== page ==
Quotient ring

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In ring theory, a branch of abstract algebra, a quotient ring, also known as factor ring, difference ring [1] or residue class ring, is a construction quite similar to the quotient groups of group theory and the quotient spaces of linear algebra. [2] [3] It is a specific example of a quotient, as viewed from the general setting of universal algebra. One starts with a ring R and a two-sided ideal I in R, and constructs a new ring, the quotient ring R / I, whose elements are the cosets of I in R subject to special + and operations.

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Quotient rings are distinct from the so-called 'quotient field', or field of fractions, of an integral domain as well as from the more general 'rings of quotients' obtained by localization.

Formal quotient ring construction

Given a ring and a two-sided ideal in , we may define an equivalence relation on as follows:

if and only if is in .

Using the ideal properties, it is not difficult to check that is a congruence relation. In case , we say that and are congruent modulo . The equivalence class of the element in is given by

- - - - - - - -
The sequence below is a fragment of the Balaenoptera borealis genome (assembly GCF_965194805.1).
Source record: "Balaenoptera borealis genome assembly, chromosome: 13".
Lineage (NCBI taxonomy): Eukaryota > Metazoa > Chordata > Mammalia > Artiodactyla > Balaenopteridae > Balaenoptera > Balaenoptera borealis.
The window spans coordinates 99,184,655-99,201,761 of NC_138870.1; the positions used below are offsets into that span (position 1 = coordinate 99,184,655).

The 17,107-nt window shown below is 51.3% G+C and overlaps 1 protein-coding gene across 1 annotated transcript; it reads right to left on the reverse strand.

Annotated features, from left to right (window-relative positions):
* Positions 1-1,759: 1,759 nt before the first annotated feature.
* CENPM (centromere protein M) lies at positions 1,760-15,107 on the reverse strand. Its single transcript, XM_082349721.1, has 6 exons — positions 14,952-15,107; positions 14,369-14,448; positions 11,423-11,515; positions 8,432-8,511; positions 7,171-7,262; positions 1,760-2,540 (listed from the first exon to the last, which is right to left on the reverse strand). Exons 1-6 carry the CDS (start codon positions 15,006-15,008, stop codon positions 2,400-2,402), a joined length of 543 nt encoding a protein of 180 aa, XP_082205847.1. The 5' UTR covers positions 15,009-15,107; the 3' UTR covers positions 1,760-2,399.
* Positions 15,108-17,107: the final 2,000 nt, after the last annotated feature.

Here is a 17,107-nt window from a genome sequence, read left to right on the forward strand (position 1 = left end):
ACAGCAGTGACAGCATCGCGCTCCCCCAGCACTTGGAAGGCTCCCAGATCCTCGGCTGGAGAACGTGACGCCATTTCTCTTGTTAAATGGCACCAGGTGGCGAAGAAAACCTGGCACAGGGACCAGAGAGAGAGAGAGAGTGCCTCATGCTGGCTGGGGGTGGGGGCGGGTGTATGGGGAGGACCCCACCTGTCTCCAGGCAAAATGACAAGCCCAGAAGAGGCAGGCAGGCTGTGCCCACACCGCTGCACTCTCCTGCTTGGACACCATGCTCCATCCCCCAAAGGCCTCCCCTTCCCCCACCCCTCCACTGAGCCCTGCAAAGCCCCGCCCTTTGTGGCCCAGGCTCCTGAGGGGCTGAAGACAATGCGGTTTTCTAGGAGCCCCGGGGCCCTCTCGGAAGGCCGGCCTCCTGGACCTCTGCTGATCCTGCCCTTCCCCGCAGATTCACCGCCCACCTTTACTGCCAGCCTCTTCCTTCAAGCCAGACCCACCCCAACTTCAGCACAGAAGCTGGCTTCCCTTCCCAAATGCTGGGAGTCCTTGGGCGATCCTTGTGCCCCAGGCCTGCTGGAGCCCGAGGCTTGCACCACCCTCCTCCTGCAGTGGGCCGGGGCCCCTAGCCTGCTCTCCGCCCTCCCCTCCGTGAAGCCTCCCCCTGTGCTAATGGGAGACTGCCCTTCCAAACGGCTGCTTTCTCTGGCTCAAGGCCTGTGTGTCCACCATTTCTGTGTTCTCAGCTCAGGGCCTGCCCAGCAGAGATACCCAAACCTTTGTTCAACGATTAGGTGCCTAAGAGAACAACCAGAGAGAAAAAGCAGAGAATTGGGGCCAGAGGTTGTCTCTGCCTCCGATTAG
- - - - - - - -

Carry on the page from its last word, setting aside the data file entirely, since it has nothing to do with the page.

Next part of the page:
.

This equivalence class is also sometimes written as and called the "residue class of modulo ".

The set of all such equivalence classes is denoted by ; it becomes a ring, the factor ring or quotient ring of modulo , if one defines

(Here one has to check that these definitions are well-defined. Compare coset and quotient group.) The zero-element of is , and the multiplicative identity is .

The map from to defined by is a surjective ring homomorphism, sometimes called the natural quotient map or the canonical homomorphism .

Examples

Alternative complex planes

The quotients R[X] / (X), R[X] / (X + 1), and R[X] / (X − 1) are all isomorphic to R and gain little interest at first. But note that R[X] / (X2) is called the dual number plane in geometric algebra. It consists only of linear binomials as "remainders" after reducing an element of R[X] by X2. This alternative complex plane arises as a subalgebra whenever the algebra contains a real line and a nilpotent.